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Life Sci. 1986 Dec 29;39(26):2571-80.

In vivo potencies of antipsychotic drugs in blocking alpha 1 noradrenergic and dopamine D2 receptors: implications for drug mechanisms of action.


In addition to being dopamine antagonists, all antipsychotic drugs are potent antagonists of alpha-1 noradrenergic receptors. Nevertheless, the contribution of alpha blockade to the clinical therapeutic effects of the antipsychotic drugs has never attracted extensive study. In particular, the relative alpha-1 noradrenergic antagonist potency of antipsychotic drugs has rarely been determined in vivo during extended treatment, although such treatment would provide a better model of clinical drug effects than the determination of potencies in in vitro systems, such as assays of competition for binding sites in tissue homogenates, as is most often done. To estimate the physiological efficacy of antipsychotic drugs as dopamine and alpha adrenergic antagonists, we treated rats for four weeks with daily IP injections of the following antipsychotic drugs: Fluphenazine, 1 mg/kg; haloperidol, 1 mg/kg; chlorpromazine, 25 mg/kg; thioridazine, 25 mg/kg; and clozapine, 25 mg/kg. Effective antagonism should lead to an increase in density of the relevant receptors. After two drug-free days, rats were sacrificed and the affinity and density of dopamine D2 and alpha-1 noradrenergic receptors were determined in striatum and brain exclusive of striatum, respectively. Alpha 1 noradrenergic receptor density but not dopamine receptor density was increased after all treatments. Thus, preliminary experiments with this in vivo model suggest that all antipsychotic drugs are effective antagonists at alpha 1 noradrenergic receptors, while not all are effective antagonists at dopamine D2 receptors.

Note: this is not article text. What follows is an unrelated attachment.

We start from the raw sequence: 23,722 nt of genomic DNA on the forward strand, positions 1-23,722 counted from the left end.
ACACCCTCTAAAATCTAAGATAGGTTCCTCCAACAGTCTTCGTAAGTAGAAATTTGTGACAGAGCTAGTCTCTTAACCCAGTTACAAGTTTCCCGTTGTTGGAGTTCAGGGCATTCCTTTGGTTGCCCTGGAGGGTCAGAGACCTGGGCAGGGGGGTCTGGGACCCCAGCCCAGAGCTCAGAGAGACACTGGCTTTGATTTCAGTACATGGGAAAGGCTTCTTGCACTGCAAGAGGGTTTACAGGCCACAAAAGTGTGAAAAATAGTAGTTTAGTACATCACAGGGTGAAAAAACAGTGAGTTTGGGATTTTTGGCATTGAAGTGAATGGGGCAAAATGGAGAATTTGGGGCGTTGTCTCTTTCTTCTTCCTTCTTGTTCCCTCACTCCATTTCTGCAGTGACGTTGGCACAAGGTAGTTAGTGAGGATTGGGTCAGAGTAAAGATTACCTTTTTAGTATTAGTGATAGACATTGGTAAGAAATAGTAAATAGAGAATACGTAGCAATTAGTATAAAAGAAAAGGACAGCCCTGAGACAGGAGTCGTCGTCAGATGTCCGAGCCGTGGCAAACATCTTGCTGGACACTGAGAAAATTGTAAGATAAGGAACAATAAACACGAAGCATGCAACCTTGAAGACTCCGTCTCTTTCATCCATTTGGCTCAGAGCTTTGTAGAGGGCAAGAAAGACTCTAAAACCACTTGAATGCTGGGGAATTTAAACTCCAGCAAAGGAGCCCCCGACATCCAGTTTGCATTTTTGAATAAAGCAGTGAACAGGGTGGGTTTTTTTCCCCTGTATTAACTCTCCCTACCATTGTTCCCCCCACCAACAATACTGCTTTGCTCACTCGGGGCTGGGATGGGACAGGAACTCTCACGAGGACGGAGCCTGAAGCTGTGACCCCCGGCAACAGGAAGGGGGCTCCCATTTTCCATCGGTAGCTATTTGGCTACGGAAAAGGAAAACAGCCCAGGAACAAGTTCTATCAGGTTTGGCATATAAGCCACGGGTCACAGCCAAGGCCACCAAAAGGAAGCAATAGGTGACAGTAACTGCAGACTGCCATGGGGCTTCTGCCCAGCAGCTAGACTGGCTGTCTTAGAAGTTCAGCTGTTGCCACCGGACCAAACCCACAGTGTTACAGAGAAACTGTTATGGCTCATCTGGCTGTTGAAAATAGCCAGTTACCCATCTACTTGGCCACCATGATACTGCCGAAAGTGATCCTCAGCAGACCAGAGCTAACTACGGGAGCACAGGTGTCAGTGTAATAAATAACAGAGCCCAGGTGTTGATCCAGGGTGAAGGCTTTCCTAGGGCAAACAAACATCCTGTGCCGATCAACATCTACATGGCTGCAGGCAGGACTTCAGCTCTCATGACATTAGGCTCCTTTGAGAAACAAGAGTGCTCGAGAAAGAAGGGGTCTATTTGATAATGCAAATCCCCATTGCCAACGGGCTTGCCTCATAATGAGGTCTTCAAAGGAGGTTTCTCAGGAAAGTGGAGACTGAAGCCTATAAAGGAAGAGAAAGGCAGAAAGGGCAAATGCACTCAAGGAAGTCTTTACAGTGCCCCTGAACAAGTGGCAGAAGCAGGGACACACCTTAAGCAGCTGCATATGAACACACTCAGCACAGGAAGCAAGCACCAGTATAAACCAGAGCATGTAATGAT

[Indexed for MEDLINE]

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